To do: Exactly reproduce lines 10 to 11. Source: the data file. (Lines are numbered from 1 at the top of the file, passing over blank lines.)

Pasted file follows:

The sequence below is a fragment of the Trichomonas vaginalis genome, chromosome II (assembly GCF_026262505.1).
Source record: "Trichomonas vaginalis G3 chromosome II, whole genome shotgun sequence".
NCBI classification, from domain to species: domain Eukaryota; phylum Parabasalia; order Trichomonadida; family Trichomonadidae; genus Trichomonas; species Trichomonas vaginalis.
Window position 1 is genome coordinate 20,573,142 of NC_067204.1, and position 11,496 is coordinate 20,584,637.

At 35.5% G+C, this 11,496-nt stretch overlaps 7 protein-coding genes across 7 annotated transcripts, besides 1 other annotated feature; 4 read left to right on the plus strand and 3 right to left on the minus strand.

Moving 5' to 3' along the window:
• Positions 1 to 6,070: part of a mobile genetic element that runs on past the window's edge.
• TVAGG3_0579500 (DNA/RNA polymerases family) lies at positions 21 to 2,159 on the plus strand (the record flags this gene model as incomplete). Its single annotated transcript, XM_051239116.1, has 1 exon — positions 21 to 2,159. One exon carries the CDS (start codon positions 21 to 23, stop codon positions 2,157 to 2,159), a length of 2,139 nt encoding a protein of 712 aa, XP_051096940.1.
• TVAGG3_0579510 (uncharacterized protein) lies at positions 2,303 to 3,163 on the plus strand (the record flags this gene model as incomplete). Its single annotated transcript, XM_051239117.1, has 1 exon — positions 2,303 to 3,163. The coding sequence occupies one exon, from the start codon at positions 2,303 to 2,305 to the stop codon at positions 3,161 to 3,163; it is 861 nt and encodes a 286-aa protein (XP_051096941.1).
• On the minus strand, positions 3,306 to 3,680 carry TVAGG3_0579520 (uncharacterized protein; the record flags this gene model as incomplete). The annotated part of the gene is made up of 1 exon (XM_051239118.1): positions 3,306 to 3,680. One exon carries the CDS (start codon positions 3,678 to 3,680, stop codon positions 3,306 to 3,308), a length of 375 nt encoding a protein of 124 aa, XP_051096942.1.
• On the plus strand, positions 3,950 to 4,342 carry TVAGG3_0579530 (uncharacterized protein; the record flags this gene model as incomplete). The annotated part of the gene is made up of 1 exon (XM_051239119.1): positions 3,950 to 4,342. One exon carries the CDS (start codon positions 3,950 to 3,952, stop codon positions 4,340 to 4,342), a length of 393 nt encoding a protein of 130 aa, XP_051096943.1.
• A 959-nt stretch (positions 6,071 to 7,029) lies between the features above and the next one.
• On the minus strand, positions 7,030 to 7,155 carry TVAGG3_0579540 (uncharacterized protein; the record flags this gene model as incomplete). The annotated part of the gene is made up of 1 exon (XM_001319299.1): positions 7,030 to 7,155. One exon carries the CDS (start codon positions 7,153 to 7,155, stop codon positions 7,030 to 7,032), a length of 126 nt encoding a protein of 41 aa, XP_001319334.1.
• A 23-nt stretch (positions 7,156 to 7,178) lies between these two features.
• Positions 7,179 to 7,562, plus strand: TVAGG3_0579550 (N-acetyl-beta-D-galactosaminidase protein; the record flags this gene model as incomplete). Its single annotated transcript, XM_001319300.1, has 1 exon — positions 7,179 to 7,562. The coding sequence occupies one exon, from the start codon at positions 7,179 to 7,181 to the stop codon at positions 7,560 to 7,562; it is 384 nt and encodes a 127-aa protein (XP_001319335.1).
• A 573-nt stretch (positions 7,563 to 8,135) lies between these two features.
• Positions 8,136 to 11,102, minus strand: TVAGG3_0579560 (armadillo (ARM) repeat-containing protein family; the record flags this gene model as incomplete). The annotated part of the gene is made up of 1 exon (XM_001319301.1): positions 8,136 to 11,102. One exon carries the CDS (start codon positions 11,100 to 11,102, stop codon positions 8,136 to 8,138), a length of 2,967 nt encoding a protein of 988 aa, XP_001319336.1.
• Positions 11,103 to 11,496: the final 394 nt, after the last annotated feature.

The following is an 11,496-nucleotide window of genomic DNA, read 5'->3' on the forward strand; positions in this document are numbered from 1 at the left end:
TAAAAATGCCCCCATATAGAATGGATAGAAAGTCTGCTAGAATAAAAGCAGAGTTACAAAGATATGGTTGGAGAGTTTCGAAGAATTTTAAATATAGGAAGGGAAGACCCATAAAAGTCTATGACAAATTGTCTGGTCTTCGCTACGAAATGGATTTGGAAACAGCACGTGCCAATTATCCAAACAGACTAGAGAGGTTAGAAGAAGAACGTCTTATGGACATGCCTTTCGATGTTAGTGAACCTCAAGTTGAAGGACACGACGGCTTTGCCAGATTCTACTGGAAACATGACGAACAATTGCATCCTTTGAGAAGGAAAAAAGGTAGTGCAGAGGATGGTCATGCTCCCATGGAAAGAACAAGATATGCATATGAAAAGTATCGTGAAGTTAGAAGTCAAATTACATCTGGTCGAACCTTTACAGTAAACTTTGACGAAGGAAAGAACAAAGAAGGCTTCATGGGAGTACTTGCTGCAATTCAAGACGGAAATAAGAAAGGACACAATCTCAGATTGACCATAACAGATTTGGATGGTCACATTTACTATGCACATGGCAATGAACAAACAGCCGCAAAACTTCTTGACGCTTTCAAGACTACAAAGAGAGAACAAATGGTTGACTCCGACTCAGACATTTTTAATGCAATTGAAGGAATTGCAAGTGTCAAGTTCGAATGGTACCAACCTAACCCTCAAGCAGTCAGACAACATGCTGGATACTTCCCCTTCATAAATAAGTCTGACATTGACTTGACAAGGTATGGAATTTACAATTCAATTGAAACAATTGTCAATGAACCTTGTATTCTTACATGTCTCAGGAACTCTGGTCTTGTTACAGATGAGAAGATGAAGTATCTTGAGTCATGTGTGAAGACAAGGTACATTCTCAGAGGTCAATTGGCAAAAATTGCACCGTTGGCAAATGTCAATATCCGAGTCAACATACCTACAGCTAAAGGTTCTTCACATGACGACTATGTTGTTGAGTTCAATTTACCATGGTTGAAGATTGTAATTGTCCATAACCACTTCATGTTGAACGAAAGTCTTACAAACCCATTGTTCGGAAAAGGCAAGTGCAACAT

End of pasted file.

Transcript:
• On the minus strand, positions 3,306 to 3,680 carry TVAGG3_0579520 (uncharacterized protein; the record flags this gene model as incomplete). The annotated part of the gene is made up of 1 exon (XM_051239118.1): positions 3,306 to 3,680. One exon carries the CDS (start codon positions 3,678 to 3,680, stop codon positions 3,306 to 3,308), a length of 375 nt encoding a protein of 124 aa, XP_051096942.1.
• On the plus strand, positions 3,950 to 4,342 carry TVAGG3_0579530 (uncharacterized protein; the record flags this gene model as incomplete). The annotated part of the gene is made up of 1 exon (XM_051239119.1): positions 3,950 to 4,342. One exon carries the CDS (start codon positions 3,950 to 3,952, stop codon positions 4,340 to 4,342), a length of 393 nt encoding a protein of 130 aa, XP_051096943.1.